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Embrace the Changes, Not Nostalgia

Written by Eli Kleinmann

Sports are coming back and they will be back sooner than we realize. On May 12 the majority of NBA players voted in an NBA Players Association poll that they do want to resume and finish the season this summer. In Major League Baseball the owners have submitted a proposal that would have Opening Day at the beginning of July. While some of our favorite sports are coming back, we need to understand that sports aren’t going to look the same as when we saw them last, but that doesn’t mean that we are going to lose our favorite parts of the game. There will be changes but the fact that we can get sports back at all while this pandemic rages on is something that we need to embrace with open arms.

The great part is we have already supported the changes that are necessary in order for sports to resume.

There was a lot of hope as we tuned in to watch the NFL draft so that we could enjoy something during these difficult times that we enjoy every year. When NFL commissioner Roger Goodell said that the Cincinnati Bengals were on the clock, we entered a virtual age for the NFL draft and it was a huge success. Sure, we missed the huge crowds and the roars and boos but we still got to experience the majority of what we love about the NFL draft. We saw our favorite players get drafted and we witnessed surprising moments that made viewers and analysts alike declare teams as winners and losers.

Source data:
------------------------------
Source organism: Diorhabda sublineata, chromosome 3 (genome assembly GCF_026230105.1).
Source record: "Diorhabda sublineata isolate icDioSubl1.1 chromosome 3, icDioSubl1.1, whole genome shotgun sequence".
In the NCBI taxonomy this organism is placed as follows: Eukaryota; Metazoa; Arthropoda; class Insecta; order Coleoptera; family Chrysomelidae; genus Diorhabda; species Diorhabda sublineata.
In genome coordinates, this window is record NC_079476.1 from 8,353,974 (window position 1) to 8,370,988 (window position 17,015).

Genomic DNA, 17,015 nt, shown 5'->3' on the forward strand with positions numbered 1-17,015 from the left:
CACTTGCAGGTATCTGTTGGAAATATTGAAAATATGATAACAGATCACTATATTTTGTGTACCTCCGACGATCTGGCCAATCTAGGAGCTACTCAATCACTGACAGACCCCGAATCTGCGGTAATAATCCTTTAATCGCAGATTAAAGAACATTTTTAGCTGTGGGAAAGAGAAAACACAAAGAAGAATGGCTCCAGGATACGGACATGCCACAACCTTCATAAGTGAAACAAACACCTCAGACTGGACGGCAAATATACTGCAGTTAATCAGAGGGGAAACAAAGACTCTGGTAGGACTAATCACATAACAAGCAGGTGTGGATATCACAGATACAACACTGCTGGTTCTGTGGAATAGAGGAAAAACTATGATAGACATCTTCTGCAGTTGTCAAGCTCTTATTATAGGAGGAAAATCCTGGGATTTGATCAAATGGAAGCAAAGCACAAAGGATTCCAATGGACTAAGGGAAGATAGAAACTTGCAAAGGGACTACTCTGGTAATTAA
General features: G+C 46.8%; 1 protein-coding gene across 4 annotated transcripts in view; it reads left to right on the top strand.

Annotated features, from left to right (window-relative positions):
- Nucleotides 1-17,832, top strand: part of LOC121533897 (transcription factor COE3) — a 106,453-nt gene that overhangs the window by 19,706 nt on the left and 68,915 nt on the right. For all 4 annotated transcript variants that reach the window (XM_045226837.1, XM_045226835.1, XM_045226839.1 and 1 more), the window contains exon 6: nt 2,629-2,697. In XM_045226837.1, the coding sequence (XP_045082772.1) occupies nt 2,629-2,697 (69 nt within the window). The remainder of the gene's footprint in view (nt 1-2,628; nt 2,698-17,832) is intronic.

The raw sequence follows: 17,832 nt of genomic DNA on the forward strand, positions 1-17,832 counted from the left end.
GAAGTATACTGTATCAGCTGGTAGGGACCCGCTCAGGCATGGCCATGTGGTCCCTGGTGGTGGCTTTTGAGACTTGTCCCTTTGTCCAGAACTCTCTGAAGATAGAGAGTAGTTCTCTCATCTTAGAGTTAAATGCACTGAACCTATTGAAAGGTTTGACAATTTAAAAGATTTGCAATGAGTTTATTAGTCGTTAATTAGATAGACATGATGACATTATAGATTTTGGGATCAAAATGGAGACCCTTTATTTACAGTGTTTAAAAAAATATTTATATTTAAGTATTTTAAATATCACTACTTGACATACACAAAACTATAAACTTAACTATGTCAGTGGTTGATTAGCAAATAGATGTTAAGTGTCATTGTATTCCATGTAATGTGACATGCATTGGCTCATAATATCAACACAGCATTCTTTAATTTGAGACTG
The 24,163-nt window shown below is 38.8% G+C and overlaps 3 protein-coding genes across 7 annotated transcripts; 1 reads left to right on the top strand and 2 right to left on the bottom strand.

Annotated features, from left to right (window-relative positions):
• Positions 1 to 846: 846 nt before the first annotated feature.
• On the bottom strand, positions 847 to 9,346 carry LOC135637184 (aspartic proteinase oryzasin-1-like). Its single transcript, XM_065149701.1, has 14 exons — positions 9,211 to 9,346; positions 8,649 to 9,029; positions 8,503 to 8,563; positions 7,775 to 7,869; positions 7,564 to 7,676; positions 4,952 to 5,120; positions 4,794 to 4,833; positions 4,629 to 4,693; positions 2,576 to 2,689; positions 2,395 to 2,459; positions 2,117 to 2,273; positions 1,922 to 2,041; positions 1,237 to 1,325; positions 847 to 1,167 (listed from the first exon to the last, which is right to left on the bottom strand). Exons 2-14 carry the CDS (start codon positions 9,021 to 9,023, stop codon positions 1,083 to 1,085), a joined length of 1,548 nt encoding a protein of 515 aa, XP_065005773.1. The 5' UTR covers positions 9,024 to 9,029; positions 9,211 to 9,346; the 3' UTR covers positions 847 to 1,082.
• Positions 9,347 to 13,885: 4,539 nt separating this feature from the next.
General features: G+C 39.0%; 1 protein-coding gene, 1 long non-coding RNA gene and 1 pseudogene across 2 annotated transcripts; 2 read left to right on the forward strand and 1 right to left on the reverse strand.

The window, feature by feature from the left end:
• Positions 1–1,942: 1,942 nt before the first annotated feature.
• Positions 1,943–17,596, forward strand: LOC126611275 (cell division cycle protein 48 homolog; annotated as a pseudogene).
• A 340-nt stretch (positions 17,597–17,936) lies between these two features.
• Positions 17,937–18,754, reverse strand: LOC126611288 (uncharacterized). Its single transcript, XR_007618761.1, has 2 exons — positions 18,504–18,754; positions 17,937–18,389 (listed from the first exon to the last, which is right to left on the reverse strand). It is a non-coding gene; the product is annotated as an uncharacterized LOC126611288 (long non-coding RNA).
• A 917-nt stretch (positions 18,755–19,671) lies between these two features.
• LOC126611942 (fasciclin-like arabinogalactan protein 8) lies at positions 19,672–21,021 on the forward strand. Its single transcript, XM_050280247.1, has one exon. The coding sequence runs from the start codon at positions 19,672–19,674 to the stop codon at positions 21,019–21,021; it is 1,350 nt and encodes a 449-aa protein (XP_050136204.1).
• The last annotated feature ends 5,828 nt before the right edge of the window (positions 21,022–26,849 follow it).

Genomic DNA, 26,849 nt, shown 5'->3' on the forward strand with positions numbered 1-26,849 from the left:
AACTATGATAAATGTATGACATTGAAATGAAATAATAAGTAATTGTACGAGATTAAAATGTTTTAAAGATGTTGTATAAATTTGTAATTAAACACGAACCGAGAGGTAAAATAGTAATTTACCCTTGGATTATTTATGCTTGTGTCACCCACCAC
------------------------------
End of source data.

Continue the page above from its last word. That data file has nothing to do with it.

Now we need to have the same mentality as our favorite teams get ready to play once again.

For the NBA, changes are going to include all teams playing in a centralized location and likely a change in the postseason format. Baseball divisions are likely going to be overhauled to just three regional divisions and again there will be changes to the postseason format.

While those changes are notable, the biggest change will be the absence of fans in the seats. We often overlook how much of an impact fans at the games have on fans who are watching at home. Without the fans at games, it leaves leagues with significant decisions to make about whether to put virtual fans in the stands and whether to add crowd noise. Whatever decisions are made, we need to understand that the amazing production crews are working their hardest to create a memorable experience for us. Of course, it will not compare to games where 20,000 fans pack into arenas or 40,000 fans fill ballparks across America, but it is not meant to. It is supposed to let us watch our favorite sports and give us some semblance of what we had.

Eventually we will return to filling stadiums and listening to the roars of the crowd echo through our televisions, but don’t let the nostalgia hold us back from enjoying these moments. These are tough times so let's be open minded about the temporary reality of sports and let’s relish the knowledge that the sports we all miss so dearly are coming back and they will return soon.

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